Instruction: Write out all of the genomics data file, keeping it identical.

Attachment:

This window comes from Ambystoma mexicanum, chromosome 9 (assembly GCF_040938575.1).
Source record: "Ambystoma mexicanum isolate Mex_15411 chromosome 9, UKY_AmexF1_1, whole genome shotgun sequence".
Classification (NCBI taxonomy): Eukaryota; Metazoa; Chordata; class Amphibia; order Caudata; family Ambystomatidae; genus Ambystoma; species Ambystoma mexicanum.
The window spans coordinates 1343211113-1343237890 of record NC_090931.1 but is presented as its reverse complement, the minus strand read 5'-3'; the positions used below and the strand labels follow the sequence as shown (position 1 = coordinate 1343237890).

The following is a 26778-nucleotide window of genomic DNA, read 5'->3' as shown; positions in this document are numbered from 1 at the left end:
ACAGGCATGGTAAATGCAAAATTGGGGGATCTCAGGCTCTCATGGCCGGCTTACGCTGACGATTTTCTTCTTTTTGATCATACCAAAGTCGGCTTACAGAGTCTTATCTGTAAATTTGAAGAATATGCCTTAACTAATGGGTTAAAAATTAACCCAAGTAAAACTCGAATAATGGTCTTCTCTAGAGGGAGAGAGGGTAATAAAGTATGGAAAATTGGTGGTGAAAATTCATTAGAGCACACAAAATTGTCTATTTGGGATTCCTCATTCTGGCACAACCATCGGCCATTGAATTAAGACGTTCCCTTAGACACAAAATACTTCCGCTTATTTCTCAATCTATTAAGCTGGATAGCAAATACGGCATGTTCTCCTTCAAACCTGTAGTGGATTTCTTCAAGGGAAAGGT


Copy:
This window comes from Ambystoma mexicanum, chromosome 9 (assembly GCF_040938575.1).
Source record: "Ambystoma mexicanum isolate Mex_15411 chromosome 9, UKY_AmexF1_1, whole genome shotgun sequence".
Classification (NCBI taxonomy): Eukaryota; Metazoa; Chordata; class Amphibia; order Caudata; family Ambystomatidae; genus Ambystoma; species Ambystoma mexicanum.
The window spans coordinates 1343211113-1343237890 of record NC_090931.1 but is presented as its reverse complement, the minus strand read 5'-3'; the positions used below and the strand labels follow the sequence as shown (position 1 = coordinate 1343237890).

The following is a 26778-nucleotide window of genomic DNA, read 5'->3' as shown; positions in this document are numbered from 1 at the left end:
ACAGGCATGGTAAATGCAAAATTGGGGGATCTCAGGCTCTCATGGCCGGCTTACGCTGACGATTTTCTTCTTTTTGATCATACCAAAGTCGGCTTACAGAGTCTTATCTGTAAATTTGAAGAATATGCCTTAACTAATGGGTTAAAAATTAACCCAAGTAAAACTCGAATAATGGTCTTCTCTAGAGGGAGAGAGGGTAATAAAGTATGGAAAATTGGTGGTGAAAATTCATTAGAGCACACAAAATTGTCTATTTGGGATTCCTCATTCTGGCACAACCATCGGCCATTGAATTAAGACGTTCCCTTAGACACAAAATACTTCCGCTTATTTCTCAATCTATTAAGCTGGATAGCAAATACGGCATGTTCTCCTTCAAACCTGTAGTGGATTTCTTCAAGGGAAAGGT